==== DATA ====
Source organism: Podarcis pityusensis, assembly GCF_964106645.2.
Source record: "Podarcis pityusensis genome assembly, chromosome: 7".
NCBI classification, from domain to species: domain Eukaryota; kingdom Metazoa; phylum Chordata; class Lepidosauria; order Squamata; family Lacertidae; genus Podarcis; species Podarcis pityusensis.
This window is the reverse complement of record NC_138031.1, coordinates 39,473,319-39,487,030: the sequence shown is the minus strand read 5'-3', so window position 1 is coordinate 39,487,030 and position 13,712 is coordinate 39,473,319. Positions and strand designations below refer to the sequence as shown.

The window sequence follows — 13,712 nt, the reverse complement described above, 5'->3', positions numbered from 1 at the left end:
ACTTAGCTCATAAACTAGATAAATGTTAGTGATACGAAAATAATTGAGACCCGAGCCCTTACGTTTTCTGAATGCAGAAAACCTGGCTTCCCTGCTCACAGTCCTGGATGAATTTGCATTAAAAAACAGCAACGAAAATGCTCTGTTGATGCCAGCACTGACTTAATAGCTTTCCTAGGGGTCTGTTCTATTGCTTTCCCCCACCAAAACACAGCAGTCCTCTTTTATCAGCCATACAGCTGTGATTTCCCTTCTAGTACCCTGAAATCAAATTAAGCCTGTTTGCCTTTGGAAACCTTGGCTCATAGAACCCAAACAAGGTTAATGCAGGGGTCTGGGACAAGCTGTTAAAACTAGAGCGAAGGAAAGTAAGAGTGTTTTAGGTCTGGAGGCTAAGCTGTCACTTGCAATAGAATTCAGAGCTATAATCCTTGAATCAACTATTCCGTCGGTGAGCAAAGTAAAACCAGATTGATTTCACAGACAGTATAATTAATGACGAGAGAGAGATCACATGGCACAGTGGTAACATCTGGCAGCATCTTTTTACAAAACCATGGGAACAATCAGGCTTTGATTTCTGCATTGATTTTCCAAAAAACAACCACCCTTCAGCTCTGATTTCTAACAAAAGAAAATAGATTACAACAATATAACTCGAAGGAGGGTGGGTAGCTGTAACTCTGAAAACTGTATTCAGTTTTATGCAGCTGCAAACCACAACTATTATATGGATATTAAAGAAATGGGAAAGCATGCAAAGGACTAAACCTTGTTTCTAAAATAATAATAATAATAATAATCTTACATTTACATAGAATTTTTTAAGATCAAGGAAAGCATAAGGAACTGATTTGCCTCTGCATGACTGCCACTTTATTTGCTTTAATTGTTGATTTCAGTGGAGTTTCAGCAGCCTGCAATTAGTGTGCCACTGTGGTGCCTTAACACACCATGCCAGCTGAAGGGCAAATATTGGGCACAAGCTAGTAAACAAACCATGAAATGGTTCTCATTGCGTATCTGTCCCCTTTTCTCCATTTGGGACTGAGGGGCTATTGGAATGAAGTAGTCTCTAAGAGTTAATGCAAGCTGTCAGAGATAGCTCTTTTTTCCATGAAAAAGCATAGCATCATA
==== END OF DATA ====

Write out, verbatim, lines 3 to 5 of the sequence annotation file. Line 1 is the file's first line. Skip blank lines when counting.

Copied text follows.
NCBI classification, from domain to species: domain Eukaryota; kingdom Metazoa; phylum Chordata; class Lepidosauria; order Squamata; family Lacertidae; genus Podarcis; species Podarcis pityusensis.
This window is the reverse complement of record NC_138031.1, coordinates 39,473,319-39,487,030: the sequence shown is the minus strand read 5'-3', so window position 1 is coordinate 39,487,030 and position 13,712 is coordinate 39,473,319. Positions and strand designations below refer to the sequence as shown.

The window sequence follows — 13,712 nt, the reverse complement described above, 5'->3', positions numbered from 1 at the left end: